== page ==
Friday, March 6, 2009

Part One - The last 100 years of Architecture

Architecture was rooted in historic eclecticism, leaving the age of agriculture and entering the industrial age. This was the last decade of the 19th century and the first decade of the 20th century. The overwhelming focus of the architect was on the edifice and the architect’s fate hung on his bias/talent regarding particular architectural styles and the preferences of the culture/patron regarding the acceptability of those styles. Functional aspects of architecture were rudimentary and static in the eclectic design process.

There was at that time, economic and social pressure to embrace and adapt design styles that utilized the products of industrialization as well as the many advances in transportation in the design of the built environment. Entirely new building types (railroad stations etc.) were being enshrined in the eclectic past. Eiffel had designed his tower in Paris and other structural engineers were exploring cable suspension and reinforced concrete structures as well as iron/steel framing. The ball fell in the architect’s court to “get up to date”.

Primary responders were the architects of the “Bauhaus” school in Europe and the more informal “Chicago” school in the US. Eclecticism of the past became DOA and the concept of generational eclecticism was born. “Form follows Function” ,“Less is More” and “Unity in Design” became the architectural mantras of the time. This revolutionary shift in architectural focus enjoyed the support of youth and the tolerance of adults through to the last quarter of the 20th century.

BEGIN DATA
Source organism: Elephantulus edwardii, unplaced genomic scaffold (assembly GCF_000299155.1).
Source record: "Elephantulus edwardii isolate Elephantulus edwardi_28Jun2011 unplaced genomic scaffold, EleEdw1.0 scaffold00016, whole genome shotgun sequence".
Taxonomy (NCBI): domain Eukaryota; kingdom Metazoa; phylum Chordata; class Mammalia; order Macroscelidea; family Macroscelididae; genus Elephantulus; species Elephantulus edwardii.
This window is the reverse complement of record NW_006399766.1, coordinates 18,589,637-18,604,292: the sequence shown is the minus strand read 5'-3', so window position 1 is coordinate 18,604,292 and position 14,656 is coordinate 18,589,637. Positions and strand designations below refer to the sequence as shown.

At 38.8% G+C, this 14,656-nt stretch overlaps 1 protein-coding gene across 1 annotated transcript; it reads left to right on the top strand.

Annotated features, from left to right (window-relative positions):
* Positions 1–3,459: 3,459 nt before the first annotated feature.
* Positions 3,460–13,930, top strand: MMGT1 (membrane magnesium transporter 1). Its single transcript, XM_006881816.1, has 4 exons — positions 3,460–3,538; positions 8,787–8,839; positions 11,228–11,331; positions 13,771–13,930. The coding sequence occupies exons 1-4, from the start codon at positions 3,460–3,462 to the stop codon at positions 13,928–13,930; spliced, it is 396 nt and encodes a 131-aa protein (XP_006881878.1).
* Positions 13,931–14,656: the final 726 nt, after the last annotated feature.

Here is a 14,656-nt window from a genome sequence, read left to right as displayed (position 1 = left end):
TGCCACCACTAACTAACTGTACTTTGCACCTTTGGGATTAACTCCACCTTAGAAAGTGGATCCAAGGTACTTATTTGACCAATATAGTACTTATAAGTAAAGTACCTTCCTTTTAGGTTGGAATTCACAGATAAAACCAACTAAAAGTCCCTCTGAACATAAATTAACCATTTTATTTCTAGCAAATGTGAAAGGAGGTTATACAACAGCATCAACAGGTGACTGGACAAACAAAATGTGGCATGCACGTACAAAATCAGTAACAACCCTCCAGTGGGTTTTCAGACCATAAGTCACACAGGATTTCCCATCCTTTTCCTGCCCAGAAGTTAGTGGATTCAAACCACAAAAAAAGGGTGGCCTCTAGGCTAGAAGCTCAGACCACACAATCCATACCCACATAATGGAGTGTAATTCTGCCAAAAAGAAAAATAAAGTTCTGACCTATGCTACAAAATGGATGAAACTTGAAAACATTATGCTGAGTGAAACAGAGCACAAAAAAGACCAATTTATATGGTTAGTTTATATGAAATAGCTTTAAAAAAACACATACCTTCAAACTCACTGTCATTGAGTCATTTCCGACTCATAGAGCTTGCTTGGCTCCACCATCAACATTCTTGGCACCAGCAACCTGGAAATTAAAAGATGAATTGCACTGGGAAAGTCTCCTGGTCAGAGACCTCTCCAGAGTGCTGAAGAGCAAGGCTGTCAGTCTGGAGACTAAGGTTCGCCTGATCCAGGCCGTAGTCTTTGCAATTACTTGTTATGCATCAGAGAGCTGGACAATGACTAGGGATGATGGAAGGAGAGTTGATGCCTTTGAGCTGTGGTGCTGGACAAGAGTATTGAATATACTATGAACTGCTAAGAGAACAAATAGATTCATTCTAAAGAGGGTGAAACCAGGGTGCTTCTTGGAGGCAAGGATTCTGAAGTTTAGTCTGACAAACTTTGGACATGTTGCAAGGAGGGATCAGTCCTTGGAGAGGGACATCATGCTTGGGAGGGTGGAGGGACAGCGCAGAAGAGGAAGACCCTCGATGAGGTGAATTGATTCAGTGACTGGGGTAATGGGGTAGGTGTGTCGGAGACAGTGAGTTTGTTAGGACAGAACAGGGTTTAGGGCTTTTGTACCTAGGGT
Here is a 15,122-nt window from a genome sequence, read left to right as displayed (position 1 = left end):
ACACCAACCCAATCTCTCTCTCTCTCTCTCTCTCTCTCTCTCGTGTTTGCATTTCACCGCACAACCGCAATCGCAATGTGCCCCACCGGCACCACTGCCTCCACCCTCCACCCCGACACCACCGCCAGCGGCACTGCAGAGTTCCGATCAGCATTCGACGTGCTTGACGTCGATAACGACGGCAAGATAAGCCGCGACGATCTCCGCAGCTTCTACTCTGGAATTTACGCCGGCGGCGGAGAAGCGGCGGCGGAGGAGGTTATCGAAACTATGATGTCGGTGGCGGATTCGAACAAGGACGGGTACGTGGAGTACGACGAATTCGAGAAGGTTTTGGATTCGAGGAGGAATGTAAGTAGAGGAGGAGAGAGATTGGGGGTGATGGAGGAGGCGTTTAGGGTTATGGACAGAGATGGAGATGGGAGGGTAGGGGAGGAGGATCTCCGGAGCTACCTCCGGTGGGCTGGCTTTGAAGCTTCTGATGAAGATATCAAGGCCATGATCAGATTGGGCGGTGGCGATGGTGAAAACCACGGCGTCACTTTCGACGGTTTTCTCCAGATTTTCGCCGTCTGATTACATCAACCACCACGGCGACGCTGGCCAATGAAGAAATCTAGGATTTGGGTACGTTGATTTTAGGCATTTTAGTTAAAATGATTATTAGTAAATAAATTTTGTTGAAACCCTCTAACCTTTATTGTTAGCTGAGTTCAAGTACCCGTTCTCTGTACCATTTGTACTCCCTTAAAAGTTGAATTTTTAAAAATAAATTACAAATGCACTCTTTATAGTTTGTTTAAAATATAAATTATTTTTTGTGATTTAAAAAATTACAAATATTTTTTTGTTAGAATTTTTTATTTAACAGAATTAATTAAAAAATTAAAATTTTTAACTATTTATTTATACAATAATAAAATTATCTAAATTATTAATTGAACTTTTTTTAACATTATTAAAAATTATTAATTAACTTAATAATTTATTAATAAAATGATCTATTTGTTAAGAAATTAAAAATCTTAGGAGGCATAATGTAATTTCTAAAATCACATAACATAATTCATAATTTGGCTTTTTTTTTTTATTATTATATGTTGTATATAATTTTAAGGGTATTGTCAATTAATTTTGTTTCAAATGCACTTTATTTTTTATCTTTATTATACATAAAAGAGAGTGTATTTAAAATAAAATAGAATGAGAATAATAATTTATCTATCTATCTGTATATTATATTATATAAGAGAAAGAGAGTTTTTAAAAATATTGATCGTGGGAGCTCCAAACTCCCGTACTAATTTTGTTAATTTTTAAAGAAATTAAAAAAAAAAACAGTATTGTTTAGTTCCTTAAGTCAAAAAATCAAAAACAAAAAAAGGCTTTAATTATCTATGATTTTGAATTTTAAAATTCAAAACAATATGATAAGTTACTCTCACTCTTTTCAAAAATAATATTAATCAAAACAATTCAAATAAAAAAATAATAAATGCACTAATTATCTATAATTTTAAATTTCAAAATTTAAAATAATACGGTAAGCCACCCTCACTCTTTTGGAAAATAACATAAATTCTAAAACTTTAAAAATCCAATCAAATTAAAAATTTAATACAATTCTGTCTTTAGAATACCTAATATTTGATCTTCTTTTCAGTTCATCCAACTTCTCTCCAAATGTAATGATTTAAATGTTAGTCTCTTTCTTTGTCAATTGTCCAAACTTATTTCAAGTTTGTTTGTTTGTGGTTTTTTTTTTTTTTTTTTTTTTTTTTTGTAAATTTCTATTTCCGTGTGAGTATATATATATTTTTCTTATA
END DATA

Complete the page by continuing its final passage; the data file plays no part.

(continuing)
During the last twenty five plus years of the 20th century, the first phase of the energy crisis emerged with general environmental concerns spawning advances in the applications of ecology and produced profound concerns regarding the built environment. “Sustainability” in the selection of construction materials, site selection and energy conception of buildings became a dominant theme or at least a concern of architects. Paradoxically, during this same time, architectural thinking experienced a new generational shift; returning to a focus on the visual aspects of exterior design and interior design became an independent outcome of the edifice. This brings us to the near present and the next section of the blog.

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